Glyburide Advantage in Malignant Edema and Stroke Pilot (GAMES-PILOT)
The study objective is to assess the feasibility of enrolling, evaluating, and treating with RP-1127 (Glyburide for Injection) severe anterior circulation ischemic stroke patients, whether or not treated with standard of care IV rtPA. Patients must be between 18-80 years of age, must have a baseline diffusion weighted image (DWI) lesion volume 82 - 210 cm3, and time from symptom onset to start of study infusion must be ≤10 hr.
Drug: RP-1127 (Glyburide for injection)
|Study Design:||Endpoint Classification: Safety/Efficacy Study
Intervention Model: Single Group Assignment
Masking: Open Label
Primary Purpose: Treatment
|Official Title:||A Multi-center, Prospective, Open Label, Phase IIa Trial of RP-1127 (Glyburide for Injection) in Patients With a Severe Anterior Circulation Ischemic Stroke Who Are Likely to Experience Clinically Significant Brain Swelling.|
- Rate of Recruitment [ Time Frame: 11 months ] [ Designated as safety issue: No ]The number of months it took to enroll the 10 patients
- Safety and Tolerability [ Time Frame: 90 days ] [ Designated as safety issue: Yes ]
AE's of special interest (cardiac events, difficulty controlling blood sugar, liver problems, and blood disorders, including anemia) will be followed for 30 days and all SAE's will be followed for 90 days.
SAE's and AE's were reviewed, and the number of subjects with unanticipated adverse events, or drug-related SAE's were assessed.
- Pharmacokinetics/Pharmacodynamics [ Time Frame: 3 days ] [ Designated as safety issue: Yes ]The number of patients with unanticipated PK or PD responses was assessed. An unanticipated PK or PD response would have been, for instance, a peak concentration inconsistent with prior PK assessments, or an unexpectedly low blood glucose level (< 40 mg/dL)
- Clinical and MRI Outcome Data [ Time Frame: 90 days ] [ Designated as safety issue: No ]The proportion of subjects with mRS <=4 expressed as a % (total number of patients with mRS <=4 divided by total number of patients enrolled).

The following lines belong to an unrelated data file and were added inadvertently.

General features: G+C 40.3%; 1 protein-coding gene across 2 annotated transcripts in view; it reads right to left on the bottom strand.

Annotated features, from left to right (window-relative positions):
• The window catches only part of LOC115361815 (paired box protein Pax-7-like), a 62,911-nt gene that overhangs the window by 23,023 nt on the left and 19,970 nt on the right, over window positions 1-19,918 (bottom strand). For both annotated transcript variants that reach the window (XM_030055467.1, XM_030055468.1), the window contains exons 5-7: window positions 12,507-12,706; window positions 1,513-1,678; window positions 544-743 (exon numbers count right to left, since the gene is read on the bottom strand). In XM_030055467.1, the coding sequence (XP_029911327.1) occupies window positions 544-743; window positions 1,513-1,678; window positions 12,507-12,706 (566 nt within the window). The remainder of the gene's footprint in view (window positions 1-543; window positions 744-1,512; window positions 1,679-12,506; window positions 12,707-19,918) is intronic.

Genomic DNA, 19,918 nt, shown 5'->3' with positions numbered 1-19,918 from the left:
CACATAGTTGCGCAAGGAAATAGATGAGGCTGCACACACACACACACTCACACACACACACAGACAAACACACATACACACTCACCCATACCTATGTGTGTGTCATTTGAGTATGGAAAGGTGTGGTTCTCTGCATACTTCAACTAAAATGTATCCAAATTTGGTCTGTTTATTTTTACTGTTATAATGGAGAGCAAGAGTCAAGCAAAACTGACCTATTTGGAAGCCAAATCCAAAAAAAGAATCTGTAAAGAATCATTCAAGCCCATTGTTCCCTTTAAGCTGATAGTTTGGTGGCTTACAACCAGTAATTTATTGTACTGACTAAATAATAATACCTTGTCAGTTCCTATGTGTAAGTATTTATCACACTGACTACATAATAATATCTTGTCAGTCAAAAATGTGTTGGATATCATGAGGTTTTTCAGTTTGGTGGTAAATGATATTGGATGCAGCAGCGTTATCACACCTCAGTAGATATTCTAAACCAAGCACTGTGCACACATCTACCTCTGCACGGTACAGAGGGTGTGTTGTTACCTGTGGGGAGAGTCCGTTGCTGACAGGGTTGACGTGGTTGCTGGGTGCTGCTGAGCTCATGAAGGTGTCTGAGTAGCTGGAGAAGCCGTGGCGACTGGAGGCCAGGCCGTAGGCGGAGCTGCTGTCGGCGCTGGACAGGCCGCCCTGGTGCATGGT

|Study Start Date:||May 2011|
|Study Completion Date:||February 2013|
|Primary Completion Date:||June 2012 (Final data collection date for primary outcome measure)|
Experimental: RP-1127 (Glyburide for Injection)
This arm is administered a RP-1127 bolus followed by continuous infusion of RP-1127 for 72 hours
Drug: RP-1127 (Glyburide for injection)
Bolus plus 72 hour IV infusion
Other Name: glibenclamide
This is a multi-center, prospective, open label, Phase IIa trial of RP-1127 (Glyburide for Injection) in 10 patients with a severe anterior circulation ischemic stroke who are likely to experience clinically significant brain swelling.
Subjects will receive RP-1127 (Glyburide for Injection), delivered as an IV bolus followed by an IV infusion for 72 hours.
Subjects will have a baseline (pretreatment) MRI scan as standard of care, and three follow up MRI scans (at 24+12 hours, 48+12 hours, and 72±12 hours). Since recanalization may have an effect on outcome, the results of vascular studies, obtained as part of standard of care and defined as CTA, MRA or catheter angiography of the head and neck, will be recorded. Additionally, clinical endpoints such as the NIHSS, GCS and FOUR Score (baseline, 24±12 hour, 48±12 hour, 72±12 hour and 7±1 days) and mRS (30±5 days and 90±7 days) will be assessed. Safety parameters will be assessed through Day 7 or discharge (whichever is sooner), and then again at Day 30±5 and Day 90±7.
Study participation is expected to last 90±7 days.
Please refer to this study by its ClinicalTrials.gov identifier: NCT01268683
|United States, Illinois|
|Rush University Medical Center|
|Chicago, Illinois, United States, 60612|
|United States, Maryland|
|University of Maryland Medical Center|
|Baltimore, Maryland, United States|
|United States, Massachusetts|
|Massachusetts General Hospital|
|Boston, Massachusetts, United States|
|United States, Pennsylvania|
|University of Pittsburgh Medical Center|
|Pittsburgh, Pennsylvania, United States, 15213|
|Principal Investigator:||Kevin Sheth, MD||University of Maryland|